Being able to write about the upcoming scene will afford back story that right this moment I’m unaware of. It’s the same kind of magic, finding the answers to questions and, more than likely, finding more questions to ask. It’s an aspect of getting to know the story that’s invisible to the reader – not simply research, plotting, or character development, but all those and more.

Do you use free writing as a tool either in your writing or in your life? Do you find journaling useful?


Vicki Doudera said...

Cricket, it is always fascinating to see how other writers write. I admire your discipline with the morning pages. I do not journal, although I have at various points in my life. The most I do now is write down the occasional odd dream. I jump start myself by reading over the story questions/goals I have left from the previous day and then I just go until I need a snack, cup of tea, or more wood for the fire.

Sue Ann Jaffarian said...

What a beautiful post, Cricket. I can feel the fire, smell the tea and sense the coziness of your home.

I've never journaled or done free writing, but I find my most productive writing is early in the morning, almost as soon as my feet hit the floor. It's fresh and unfettered by the cares of the day. Often, I wake up with a vivid image of the next scene of my WIP.

Darrell James said...

Cricket- I've never kept a journal, but maybe I free write in my head. I use that dreamy time between wakefulness and sleep to intentionally visualize scenes in the story. I go to sleep with the characters playing in my mind, and like Sue Ann, I often wake to solutions or even greater clarity for the story.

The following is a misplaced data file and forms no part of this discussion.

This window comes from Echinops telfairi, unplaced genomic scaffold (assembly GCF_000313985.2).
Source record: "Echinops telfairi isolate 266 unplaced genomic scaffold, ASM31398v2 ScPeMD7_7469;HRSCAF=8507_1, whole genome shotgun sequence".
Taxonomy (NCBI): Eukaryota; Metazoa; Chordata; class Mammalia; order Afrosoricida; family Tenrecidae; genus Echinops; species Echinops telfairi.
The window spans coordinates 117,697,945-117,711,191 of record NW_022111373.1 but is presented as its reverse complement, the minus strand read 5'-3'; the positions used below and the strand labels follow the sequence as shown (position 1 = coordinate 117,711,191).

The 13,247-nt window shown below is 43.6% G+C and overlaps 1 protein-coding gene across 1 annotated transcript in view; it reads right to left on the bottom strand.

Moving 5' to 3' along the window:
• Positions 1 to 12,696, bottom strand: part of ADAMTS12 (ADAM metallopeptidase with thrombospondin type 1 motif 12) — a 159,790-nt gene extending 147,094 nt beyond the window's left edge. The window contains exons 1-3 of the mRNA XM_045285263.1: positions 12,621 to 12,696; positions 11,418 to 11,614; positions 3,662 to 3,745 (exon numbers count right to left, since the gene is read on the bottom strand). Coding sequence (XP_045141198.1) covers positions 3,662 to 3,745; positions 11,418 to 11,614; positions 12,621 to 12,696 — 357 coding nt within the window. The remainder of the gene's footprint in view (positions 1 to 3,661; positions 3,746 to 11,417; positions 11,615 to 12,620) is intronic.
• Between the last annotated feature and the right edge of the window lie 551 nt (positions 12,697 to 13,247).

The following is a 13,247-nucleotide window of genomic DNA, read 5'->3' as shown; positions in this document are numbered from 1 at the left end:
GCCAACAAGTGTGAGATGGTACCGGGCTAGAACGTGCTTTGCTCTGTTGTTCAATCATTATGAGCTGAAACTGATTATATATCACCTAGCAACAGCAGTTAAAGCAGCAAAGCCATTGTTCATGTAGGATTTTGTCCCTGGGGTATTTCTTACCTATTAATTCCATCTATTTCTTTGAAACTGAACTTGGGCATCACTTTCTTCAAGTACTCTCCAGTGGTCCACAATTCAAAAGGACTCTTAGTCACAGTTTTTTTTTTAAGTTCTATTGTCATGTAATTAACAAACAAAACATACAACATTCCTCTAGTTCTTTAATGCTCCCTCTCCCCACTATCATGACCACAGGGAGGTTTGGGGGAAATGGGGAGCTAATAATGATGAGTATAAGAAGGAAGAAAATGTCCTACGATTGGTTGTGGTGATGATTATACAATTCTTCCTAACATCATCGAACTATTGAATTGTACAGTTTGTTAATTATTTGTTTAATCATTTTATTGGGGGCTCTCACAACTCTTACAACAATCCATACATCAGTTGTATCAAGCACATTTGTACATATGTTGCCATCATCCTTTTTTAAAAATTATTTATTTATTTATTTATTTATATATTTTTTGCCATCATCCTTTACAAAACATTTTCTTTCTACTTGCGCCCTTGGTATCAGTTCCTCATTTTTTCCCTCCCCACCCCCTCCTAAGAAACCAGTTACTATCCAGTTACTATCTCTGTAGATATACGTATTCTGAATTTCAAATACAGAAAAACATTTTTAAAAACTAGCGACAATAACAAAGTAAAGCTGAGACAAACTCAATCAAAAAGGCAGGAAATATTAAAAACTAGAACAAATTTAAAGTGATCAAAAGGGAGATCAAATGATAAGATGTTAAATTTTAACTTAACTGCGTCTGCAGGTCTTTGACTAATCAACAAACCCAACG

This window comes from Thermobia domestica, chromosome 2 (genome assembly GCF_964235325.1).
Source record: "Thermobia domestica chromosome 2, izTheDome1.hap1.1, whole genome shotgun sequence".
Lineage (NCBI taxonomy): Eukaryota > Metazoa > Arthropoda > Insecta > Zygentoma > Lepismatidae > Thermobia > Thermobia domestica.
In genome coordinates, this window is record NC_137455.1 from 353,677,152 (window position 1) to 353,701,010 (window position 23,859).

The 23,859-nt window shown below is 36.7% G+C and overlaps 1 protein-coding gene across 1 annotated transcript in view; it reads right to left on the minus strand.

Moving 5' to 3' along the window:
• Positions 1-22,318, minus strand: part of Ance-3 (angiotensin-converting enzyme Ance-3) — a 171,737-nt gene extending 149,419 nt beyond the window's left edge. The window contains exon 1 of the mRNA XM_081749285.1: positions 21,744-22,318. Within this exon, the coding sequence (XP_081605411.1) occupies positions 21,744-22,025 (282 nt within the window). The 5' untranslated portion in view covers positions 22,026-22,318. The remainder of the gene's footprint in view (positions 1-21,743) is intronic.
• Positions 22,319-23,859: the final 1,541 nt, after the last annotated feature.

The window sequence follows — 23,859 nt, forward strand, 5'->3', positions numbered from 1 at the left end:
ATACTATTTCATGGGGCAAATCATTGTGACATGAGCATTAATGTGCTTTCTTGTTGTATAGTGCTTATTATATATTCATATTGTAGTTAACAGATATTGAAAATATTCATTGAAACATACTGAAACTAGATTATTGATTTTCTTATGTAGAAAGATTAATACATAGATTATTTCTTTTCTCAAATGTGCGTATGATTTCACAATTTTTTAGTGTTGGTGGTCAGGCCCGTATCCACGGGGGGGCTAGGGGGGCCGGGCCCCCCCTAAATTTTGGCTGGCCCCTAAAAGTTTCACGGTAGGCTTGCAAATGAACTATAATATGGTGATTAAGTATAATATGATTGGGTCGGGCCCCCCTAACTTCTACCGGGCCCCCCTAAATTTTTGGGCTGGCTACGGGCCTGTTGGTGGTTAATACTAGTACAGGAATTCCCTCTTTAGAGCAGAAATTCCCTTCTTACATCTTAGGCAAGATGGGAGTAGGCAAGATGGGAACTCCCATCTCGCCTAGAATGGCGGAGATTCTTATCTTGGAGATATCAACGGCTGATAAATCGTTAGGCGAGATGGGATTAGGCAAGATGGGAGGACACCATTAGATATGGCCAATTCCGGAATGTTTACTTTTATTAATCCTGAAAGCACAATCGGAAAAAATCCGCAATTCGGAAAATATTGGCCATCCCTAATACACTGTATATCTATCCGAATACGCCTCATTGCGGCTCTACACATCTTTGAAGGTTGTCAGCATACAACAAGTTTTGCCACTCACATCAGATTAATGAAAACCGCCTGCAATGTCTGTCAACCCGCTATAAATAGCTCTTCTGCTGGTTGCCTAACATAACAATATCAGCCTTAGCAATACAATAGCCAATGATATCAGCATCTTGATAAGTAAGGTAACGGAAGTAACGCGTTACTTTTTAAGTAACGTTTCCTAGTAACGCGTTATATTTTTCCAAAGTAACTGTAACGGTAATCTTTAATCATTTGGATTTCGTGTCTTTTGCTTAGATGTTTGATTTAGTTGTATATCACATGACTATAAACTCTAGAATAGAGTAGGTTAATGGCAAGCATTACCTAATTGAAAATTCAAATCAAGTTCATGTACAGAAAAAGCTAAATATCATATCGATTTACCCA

Before I start a new novel, I do write the complete backstory in simple narrative form (usually four or five pages worth). It helps me stay focused on the motives/direction for the front story.

Cricket McRae said...

Vicki, dreams can be awfully insightful. Must admit, I gave up on the discipline part of morning pages and now just use them when I want to. Of course, that may mean they're not "real" morning pages anymore...

Sue Ann and Darrell, I love how you tap into sleep, or the edge of sleep, to work out scenes!

Keith Raffel said...

No journal, Cricket. I hated exercises when I took writing classes. I want to put my words to work.

Kathleen Ernst said...

The scene you described is lovely, but I'd doze off in two seconds! My "morning pages" are similar to Darrell's, a thought process that takes place before I get out of bed.

Alice Loweecey said...

I journaled in the convent. At the time it was useful. But I've never used free writing. I'm like Keith: My time is so limited, I make every word count.

But I want your lovely, lovely morning time!

Cricket McRae said...

Keith, you've certainly done a good job of putting your words to work!

Kathleen, I've tried to use that alpha time before getting out of bed to tap into the creative process, but I usually just go back to sleep. Maybe I'll have to give it another go since it works well for so many Inkers.

Alice, come on over! I'll brew up two pots of tea, and I have a spare cat, too. ; )

Alice Loweecey said...

Cricket, I'll bring scones. :)